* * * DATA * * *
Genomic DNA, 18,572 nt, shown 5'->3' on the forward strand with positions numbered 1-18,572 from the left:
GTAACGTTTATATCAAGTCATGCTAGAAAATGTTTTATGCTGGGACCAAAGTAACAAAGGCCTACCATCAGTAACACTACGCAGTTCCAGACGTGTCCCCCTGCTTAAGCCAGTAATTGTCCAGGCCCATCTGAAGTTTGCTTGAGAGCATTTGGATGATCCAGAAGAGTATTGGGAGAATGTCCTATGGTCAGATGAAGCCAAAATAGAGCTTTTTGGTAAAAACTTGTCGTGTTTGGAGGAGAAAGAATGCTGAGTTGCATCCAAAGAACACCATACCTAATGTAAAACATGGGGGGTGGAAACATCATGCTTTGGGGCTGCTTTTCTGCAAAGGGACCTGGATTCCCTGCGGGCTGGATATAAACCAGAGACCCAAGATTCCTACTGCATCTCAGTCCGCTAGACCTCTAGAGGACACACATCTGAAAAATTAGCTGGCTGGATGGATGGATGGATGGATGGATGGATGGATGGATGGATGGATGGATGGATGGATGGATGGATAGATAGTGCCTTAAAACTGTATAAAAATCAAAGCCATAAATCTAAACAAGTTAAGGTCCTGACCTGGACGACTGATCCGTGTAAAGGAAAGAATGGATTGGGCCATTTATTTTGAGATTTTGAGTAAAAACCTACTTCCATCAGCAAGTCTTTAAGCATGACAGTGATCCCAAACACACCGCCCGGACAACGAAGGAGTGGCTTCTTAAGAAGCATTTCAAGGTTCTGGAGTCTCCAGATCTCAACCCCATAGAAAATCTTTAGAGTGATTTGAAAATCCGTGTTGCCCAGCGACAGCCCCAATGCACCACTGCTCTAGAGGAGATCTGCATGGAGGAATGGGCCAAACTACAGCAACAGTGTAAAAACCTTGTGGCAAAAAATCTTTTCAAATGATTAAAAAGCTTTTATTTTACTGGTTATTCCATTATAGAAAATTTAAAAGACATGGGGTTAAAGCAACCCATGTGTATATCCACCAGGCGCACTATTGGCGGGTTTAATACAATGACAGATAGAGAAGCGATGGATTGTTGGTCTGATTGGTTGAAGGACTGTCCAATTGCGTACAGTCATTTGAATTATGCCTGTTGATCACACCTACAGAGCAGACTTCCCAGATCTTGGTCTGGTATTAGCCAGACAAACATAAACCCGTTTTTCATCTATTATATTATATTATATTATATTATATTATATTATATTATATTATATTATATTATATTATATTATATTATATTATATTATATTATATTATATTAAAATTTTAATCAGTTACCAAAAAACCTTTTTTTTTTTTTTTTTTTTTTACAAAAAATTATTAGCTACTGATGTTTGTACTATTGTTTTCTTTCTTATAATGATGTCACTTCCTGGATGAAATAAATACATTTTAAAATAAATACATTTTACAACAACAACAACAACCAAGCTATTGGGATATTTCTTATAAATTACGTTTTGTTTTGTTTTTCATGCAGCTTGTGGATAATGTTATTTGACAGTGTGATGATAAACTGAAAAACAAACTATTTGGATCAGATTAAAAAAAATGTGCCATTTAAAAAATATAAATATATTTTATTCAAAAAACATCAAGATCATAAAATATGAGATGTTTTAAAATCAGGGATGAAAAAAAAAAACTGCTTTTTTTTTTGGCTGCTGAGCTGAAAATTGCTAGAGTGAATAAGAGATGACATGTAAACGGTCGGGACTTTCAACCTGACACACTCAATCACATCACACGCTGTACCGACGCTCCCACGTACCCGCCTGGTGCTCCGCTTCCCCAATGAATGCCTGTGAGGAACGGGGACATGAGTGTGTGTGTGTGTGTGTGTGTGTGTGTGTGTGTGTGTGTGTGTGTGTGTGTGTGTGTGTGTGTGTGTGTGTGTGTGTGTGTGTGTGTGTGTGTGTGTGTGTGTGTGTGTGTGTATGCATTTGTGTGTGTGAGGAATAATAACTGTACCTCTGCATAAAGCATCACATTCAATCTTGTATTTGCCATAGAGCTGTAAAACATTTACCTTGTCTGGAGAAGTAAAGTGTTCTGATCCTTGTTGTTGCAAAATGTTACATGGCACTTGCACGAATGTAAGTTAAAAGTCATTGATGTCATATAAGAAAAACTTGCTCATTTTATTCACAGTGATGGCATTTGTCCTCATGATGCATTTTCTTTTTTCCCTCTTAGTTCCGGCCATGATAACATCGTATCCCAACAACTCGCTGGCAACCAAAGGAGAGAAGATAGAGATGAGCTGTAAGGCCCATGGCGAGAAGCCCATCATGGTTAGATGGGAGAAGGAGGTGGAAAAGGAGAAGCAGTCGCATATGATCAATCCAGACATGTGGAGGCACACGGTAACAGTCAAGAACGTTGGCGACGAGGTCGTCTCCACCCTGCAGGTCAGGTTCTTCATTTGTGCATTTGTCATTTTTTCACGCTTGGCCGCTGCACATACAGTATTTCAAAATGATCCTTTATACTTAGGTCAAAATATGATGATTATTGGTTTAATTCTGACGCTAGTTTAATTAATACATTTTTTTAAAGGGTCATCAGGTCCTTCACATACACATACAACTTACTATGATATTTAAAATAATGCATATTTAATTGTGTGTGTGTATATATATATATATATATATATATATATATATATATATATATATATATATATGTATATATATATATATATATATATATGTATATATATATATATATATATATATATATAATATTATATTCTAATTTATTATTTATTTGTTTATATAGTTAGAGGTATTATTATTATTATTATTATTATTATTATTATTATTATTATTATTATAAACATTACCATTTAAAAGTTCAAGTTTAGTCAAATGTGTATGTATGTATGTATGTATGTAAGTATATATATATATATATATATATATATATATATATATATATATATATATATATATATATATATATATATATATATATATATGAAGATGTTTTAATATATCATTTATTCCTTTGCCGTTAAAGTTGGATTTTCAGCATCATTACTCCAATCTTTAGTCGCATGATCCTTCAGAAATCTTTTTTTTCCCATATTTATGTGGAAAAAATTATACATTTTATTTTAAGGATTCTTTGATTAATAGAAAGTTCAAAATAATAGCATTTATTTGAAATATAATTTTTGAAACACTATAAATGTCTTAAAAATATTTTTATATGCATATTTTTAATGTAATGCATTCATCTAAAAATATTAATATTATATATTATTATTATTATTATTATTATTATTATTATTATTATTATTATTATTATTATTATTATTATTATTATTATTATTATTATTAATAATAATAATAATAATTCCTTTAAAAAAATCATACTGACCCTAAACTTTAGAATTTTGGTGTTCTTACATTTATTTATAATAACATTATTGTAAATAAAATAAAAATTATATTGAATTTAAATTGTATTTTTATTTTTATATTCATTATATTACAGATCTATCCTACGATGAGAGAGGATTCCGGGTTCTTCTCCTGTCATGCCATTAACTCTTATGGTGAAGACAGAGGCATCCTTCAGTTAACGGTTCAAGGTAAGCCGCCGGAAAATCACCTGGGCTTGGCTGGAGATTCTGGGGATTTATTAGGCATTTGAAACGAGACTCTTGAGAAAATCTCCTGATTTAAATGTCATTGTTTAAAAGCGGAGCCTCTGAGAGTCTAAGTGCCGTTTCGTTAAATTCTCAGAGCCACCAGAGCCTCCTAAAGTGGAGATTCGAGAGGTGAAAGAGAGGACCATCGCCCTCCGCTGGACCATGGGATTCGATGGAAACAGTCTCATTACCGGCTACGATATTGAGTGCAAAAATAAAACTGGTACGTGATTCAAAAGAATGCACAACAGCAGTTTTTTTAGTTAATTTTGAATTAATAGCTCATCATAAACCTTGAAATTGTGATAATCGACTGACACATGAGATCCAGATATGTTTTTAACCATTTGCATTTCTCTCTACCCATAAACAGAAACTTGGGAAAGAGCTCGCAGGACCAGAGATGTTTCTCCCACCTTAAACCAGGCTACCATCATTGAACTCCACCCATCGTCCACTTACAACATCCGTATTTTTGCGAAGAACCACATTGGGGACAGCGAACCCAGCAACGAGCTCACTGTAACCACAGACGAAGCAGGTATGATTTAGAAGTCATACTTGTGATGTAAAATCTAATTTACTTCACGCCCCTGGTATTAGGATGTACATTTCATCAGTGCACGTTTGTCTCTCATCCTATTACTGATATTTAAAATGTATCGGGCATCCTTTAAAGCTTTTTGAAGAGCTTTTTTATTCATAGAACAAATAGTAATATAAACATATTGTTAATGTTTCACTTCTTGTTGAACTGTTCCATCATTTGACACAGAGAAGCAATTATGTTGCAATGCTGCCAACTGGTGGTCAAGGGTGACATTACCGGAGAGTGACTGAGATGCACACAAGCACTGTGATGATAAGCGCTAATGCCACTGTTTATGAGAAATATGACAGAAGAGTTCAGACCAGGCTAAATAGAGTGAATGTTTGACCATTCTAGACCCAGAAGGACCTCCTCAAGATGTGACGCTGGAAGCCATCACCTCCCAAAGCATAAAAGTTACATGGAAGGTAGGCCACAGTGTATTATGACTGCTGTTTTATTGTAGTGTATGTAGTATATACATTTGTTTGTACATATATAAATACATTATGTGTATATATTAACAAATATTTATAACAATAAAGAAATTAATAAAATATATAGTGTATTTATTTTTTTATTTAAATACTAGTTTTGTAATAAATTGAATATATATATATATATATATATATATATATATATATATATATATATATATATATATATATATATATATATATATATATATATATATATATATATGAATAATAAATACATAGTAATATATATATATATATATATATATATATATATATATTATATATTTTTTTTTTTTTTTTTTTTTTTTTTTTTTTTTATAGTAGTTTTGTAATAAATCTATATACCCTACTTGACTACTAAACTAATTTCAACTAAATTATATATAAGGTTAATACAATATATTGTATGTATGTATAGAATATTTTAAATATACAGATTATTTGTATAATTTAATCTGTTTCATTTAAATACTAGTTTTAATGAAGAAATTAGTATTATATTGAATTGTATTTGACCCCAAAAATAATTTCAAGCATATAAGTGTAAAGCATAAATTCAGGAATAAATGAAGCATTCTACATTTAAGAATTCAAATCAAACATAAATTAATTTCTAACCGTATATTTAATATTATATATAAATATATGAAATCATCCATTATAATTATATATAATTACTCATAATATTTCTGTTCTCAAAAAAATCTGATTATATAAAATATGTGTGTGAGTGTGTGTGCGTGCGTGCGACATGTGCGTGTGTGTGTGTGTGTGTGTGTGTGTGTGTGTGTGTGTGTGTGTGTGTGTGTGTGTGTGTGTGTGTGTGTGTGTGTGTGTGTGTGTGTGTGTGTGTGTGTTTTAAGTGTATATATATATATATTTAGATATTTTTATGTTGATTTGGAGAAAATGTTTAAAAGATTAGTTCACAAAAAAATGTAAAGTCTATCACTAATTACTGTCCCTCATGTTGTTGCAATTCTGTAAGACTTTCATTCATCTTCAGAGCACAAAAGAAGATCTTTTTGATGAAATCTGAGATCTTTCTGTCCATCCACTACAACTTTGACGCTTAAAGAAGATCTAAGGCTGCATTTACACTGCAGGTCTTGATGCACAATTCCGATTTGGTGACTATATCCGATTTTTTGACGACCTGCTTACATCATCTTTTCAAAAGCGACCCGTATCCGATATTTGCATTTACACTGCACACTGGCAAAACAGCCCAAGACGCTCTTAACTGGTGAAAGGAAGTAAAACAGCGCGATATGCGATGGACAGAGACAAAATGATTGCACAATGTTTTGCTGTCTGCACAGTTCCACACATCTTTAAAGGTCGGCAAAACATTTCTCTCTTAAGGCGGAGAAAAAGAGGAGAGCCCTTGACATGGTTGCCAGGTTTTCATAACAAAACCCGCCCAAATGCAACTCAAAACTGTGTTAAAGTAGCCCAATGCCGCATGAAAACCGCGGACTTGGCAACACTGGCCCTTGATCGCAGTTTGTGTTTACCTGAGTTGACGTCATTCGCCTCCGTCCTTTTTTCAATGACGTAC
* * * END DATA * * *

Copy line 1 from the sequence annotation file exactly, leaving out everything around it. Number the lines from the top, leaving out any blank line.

Genomic DNA, 18,572 nt, shown 5'->3' on the forward strand with positions numbered 1-18,572 from the left: